Sri Lanka’s 20A will help resolve disparities in development and growth: Minister


May 15, 2015 (LBO) – Sri Lanka’s proposed electoral reforms will allow better representation at grass root level which can help solve disparities in terms of development and growth within Provinces, a Minister said.

“The 20 amendment to the constitution hopes to put in place electoral reforms that will bring better representation at grass root level,” Mahinda Samarasinghe, state Minister of Finance said.

“This is relevant when we look at Sri Lanka in terms of development and in terms of growth within Provinces, when you go into the grass root level there are great disparities,”

“There are disparities in terms of development, infrastructure provisions, goods and services and also at logistic level. These need to be irradiated.”

The Minister made these comments at the launch of United Nations Economic Social Survey of Asia and the Pacific 2015 held at the Institute of Policy Studies in Colombo, Thursday.

According Central bank data 45 percent of the GDP (Gross Domestic Product) comes from the Islands Western province while the other provinces lag behind.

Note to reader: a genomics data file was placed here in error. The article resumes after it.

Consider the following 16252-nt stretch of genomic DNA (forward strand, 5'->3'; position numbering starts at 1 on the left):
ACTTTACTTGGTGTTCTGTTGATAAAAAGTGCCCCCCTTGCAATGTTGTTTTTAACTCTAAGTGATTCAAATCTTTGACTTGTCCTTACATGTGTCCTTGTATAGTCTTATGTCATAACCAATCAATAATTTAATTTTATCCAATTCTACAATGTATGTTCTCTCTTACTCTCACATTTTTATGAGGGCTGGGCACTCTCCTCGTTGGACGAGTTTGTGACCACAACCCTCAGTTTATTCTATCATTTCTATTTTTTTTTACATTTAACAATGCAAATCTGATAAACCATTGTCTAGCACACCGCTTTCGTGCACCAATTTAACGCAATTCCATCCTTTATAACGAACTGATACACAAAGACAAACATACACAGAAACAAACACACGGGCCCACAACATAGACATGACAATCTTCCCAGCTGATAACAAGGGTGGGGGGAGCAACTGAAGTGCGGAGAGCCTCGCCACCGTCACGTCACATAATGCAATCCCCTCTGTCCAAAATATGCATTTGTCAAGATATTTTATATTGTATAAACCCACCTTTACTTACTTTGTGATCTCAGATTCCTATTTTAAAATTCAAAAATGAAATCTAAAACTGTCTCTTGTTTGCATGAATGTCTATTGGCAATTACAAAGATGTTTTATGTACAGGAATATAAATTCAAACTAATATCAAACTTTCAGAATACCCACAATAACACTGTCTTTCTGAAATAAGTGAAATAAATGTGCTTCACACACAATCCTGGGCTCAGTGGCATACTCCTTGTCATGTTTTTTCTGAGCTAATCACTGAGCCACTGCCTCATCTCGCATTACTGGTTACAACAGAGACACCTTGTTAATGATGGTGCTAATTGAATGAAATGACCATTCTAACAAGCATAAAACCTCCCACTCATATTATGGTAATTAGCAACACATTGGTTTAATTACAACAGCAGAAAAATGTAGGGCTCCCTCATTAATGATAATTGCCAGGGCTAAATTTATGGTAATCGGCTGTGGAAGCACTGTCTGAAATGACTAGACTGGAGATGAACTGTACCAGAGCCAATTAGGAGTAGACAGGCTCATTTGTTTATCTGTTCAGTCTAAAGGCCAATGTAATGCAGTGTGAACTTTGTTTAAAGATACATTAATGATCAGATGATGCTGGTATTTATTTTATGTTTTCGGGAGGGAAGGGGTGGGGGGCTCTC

The Southern Province accounts for 11.5 percent, Central Province 8.5 percent and the war torn Northern accounts for only 4 percent of the country’s GDP.

The ESCAP report says Sri Lanka’s economic growth is expected to remain at the high rates of 7.5 percent in 2015 and 7.6 percent in 2016 on continued strength in private consumption.

Sri Lanka growth performance has strengthened since the civil war ended in 2009, in part due to reconstruction efforts on road networks, hospitals and schools while the economy expanded by 7.4 percent in 2014, up from an average of 6.8 percent over 2012/13.

The Minister says political reforms are need for sustainable development but it remains a big challenge.

“Political representation is important for an electorate and this is what we are trying to do without unbalancing the present representation in Parliament. As much as the larger parties have their share of representation the smaller parties should to,” Samarasinghe said.

“This is a big challenge and at the moment we are trying to arrive at some middle ground so that finally we will have a electoral system that will make us more accountable to the people of this country.”

According to the proposed reforms in the 20 amendment, 196 members will be elected on a first-past-the-post system and a district-based proportional representation (PR) system allowing continued parliamentary representation for minor political parties.

The remaining 59 members will be from the National List.

The FPP will also come into play with all electorate level winners entering Parliament. However there will be some multi-member polling divisions returning two or three victors.